Number One Stunner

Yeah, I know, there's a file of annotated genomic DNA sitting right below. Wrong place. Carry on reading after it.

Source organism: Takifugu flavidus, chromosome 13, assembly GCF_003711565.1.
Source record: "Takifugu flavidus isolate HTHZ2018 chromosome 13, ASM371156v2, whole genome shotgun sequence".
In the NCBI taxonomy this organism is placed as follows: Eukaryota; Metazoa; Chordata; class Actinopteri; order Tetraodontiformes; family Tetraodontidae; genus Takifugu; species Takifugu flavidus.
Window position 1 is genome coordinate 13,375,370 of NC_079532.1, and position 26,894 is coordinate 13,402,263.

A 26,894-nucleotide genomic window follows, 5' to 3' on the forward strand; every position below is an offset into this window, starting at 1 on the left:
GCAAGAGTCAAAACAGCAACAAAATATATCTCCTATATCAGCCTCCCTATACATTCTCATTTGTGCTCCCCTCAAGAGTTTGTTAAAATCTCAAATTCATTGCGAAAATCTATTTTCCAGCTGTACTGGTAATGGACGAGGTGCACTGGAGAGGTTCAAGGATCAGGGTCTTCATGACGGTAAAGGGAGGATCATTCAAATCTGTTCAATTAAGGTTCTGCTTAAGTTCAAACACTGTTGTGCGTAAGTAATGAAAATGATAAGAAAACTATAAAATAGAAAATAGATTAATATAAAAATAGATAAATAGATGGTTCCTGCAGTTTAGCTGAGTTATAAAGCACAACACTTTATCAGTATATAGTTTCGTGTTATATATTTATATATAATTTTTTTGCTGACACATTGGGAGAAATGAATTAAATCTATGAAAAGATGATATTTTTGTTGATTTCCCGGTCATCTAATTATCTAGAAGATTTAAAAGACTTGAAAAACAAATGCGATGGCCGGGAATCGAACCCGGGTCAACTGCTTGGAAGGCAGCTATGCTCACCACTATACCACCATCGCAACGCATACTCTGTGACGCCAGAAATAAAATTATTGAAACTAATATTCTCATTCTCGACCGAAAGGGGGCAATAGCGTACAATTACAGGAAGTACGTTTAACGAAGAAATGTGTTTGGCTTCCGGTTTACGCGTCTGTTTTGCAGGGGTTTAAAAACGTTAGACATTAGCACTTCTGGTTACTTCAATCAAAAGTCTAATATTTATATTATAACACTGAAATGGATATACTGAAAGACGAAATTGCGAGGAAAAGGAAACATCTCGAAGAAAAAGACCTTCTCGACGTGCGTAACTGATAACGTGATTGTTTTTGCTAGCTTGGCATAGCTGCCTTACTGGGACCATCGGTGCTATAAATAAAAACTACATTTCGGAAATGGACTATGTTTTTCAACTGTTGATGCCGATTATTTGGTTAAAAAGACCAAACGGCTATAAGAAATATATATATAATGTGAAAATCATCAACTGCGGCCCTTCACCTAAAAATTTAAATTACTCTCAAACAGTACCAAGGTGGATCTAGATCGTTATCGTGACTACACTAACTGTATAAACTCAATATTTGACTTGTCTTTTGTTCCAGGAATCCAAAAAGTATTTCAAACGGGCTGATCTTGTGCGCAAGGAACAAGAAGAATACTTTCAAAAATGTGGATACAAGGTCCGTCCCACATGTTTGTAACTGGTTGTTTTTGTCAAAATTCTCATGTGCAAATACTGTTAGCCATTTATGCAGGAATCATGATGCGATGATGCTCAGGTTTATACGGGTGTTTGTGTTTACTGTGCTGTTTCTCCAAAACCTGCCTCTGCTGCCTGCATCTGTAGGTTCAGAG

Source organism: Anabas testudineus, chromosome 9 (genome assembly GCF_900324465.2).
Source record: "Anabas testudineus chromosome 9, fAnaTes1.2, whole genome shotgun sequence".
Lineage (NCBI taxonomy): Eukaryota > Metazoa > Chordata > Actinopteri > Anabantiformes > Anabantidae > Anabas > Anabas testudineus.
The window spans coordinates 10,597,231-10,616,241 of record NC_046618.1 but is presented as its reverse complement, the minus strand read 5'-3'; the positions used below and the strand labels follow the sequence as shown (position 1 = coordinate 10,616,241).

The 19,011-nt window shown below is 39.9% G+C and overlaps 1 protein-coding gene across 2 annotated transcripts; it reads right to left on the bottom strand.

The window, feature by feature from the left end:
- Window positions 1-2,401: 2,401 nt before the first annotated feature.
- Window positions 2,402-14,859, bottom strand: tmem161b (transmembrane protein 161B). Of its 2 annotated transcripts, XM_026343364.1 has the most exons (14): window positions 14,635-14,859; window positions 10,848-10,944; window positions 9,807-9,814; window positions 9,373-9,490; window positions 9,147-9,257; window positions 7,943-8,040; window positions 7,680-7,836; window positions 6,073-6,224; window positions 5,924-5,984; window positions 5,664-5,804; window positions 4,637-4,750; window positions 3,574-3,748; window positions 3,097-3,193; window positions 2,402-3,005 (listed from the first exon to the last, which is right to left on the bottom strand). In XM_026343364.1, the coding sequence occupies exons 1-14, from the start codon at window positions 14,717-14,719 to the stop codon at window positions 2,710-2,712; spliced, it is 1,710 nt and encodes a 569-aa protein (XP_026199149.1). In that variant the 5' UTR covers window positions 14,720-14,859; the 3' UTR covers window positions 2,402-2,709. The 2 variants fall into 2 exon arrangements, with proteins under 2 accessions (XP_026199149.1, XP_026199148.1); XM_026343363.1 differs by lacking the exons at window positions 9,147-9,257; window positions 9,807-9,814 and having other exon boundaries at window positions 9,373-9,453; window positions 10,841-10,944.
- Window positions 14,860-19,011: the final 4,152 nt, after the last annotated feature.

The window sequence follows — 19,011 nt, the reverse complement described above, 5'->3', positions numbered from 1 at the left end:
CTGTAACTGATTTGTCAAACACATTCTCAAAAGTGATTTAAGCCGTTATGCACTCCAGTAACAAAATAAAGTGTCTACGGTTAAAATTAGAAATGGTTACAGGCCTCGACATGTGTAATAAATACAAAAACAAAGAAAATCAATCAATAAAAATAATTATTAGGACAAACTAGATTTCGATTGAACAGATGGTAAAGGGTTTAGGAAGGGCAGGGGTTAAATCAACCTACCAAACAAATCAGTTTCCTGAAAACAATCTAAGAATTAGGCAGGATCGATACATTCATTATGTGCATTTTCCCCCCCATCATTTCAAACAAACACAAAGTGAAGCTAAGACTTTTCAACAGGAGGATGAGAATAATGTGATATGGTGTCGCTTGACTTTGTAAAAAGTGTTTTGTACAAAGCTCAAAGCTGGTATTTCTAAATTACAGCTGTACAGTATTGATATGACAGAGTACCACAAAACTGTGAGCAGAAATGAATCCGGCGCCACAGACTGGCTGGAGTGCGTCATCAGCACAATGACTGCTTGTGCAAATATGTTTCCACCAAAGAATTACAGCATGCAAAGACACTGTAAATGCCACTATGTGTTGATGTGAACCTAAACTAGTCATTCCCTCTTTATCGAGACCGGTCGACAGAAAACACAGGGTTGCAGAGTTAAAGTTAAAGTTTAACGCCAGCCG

I wrote my first screenplay. I'll say it again. I wrote my first screenplay, and even though I've never written one before, I did it just like that, and this is how I did it. I started it on sept. 23 or 24 after I saw a status update asking what are you writing this weekend? It sat with me on football sunday that I wasn't writing anything and really hadn't been writing since I chose to become a writer as a New Years resolution at the start of 2013. I've read over 60 screenplays this year and felt I had had enough. And the reason I didn't write was simply because I didn't know how. And probably still don't, but it may be not realizing what I actually do know that has cradled me away from getting the start on my screenplay. I needed to find a solution to this way of thinking. I wasn't trusting in the process. I didn't have one and as much as I felt I was the next Tarantino in my head, reaching that pinnacle wasn't going to show up on the page if I didn't sit down and do something. So I chatted an idea up with myself and got on the damn thang. 2 pages the first day, 1 the next, and after a few days off, I started to bang out 9 and 10 page days with the sole objective to finish this screenplay. When I got to about half way, I started to crunch the numbers and figured I'd be done by Halloween at the latest. My point is this can be done. I have always struggled to come up with something to stick with; I know I don't have writer's block, so just forcing myself to get a page or 15 minutes, as I call it, set that right. I don't plan on rewriting this screenplay immediately, but now I can see things in a different light when I go to read other screenplays. It's just about one thing happening after another, and I didn't fully realize that until I told myself I was going to finish this thing on my own. So earlier I said I took some days off after writing 3 pages. Getting into a pattern of writing was the first hurdle I encountered. I questioned if this idea would hold up for 100 pages. I wasn't writing with an outline and felt I had a better shot at finishing if I figured it out on the way, just from the perspective of having total creative control at any point. In screenwriting books, it says to have things happen at certain points, and when I read scripts things doesn't always align themselves that way. I see act marks, especially the first one, but then things get a little convuluted. So for my first script I wasn't going to try to cram things to fit some mold. I approached it like a novel, basically saying this story will not end. One big thing I forgot to mention was I intended to write this long hand, which is the hardest to make edits to. This script would not be good from the start, so why go in with the intention of writing something that needed to be edited? The answer is I had to tell myself, on my worst day, I'm still as good as everybody else, and I was writing something that could be molded in the end, even if I knew that wasn't going to happen. So those 3 pages were 5 pages of loose leaf, and when I returned to writing after a 2 day break, I knocked out a page and a half on loose leaf, then thought about typing it up; in this case I would have at least something to read on my iPad; then I got into a cycle of writing on loose leaf and typing it up; a page and a half to 2 pages paper turned into 1 page iPad; I used the iPad because I don't use the computer that much; it'll be put to use more on the next screenplay; I continued this process for 18 loose leaf pages and committed totally to the iPad because at this point I was just tired of writing then typing; and this is how I luckily broke through the problem that plagued me of always being stuck on the first couple pages. After the 18 loose leaf pages, I had a solid 12 or 13 pages together. I've gotten to this point before, but this was the screenplay I was going to finish, and it's something I just HAD TO tell myself...When week two started, that's when things really kicked into gear for me. On Tuesday, I started doing a page on the hour and then when the next hour came up another page. Then two pages, and then another page. I felt like I needed to get greedy and pulled in 4 more pages by 2 o'clock. I had 9 pages in the day and felt like having some time to feel like a real writer for once. But that's when my brain had a fit and couldn't think straight. I was stuck in writing mode. I had a giant headache, but felt rewarded enough that I just wasn't reading scripts. And this really was unavoidable. That has happened to me for other things that use the brain to accomplish too, like learning a language. I learned basic spanish, the grammar, our irregular verbs into their normal verbs, and the pronunciation, in my procrastination to write a script. Worth it though. For the next two days I hit 10 pages again and started to cruise at 5 pages a day until I got to page 52. It goes without saying that it's much easier to hit 5 pages. And this can be done in only an hour and a half, the time it takes to read a script or watch three episodes of South Park or American Dad. I returned to writing long hand on some days and typing on the iPad on others. A word about writing screenplays in a loose leaf notebook. When I add dialog, I center it and write to the red line and I'm liberal with when I end after the red line. It lines up with the iPad and sometimes I get more. When I make a mistake, I cross it out and never think about it again. This is just a habit that I find works. Now enough can't be said about being able to write a screenplay. I am equipping myself with skills that I can use to escape the outside world. If I get tired of hearing what the media has to say, I can write a podcast and add my own opinions if I want to. All because writing a lot of pages has validated me. Although I'm not gaining knowledge while writing screenplays, I'm gaining perspective and what more is a sign of wisdom. Let me reiterate something I said earlier. Writing a screenplay is just things happening one after the other, like blocks being stacked on each other. That's the same as everything else. In my hours not writing, I like to challenge my memory by recalling commercials in order, but it doesn't feel stupid because it's like a screenplay; just one event after the next, although I'm sure I can find a better use of my time using the same percept, perhaps remembering names. At around page 60 on day 13 I started to get bored. Writing just came more easily and writing 5 pages a day didn't have the same effect as it did the previous days. I was officially over the hurdle, and because I'm in my first year, it's a great accomplishment. I found writing to be literally like adding a rubberband to a rubberband ball. I think Dickens called it like writing a biography. Things just building on each other. Anyway then I really just got into the habit of trying to write 10 pages a day. And that's scary because it took me ten months to figure out I should do this just to get one under my belt. I started with exposition, so it would make things more promising. Now screenplays aren't like non-fiction writing. It comes out more quickly. Non-Fiction writing feels like I have said something important whereas with fiction I realized I'm just another writer who tries to tack page together. I didn't worry about quality on my first one otherwise I wouldn't have finished. I just hooked into the assignment. For the last four days I did 10 pages a day. I wasn't trying to get one page in a sitting anymore, but two. That didn't work some of the time because I hadn't figured out what would be on the page and if I did go ahead and write it, I wasn't sure if I was writing the best thing I could. But overall things got really easy as I got further because I no longer had to write 70, 80, or 90 more pages, it was in the 20's and teens. But don't get me wrong it was still brutal keeping this pace. The hardest part on my mind was definately the beginning, but at the end I could no longer say don't end it, and patience had to come into the picture. To make things easier on myself, I wrote a paragraph or 2 of what I was going to write for the day, figuring out the events and stretched it as best I could. I finished on Oct. 9 after about 25 hours of total writing and accomplished my goal to write a 100 page document. I don't know what I'm going to write about next, but now I see the value in having an outline, so I learned something from the experience!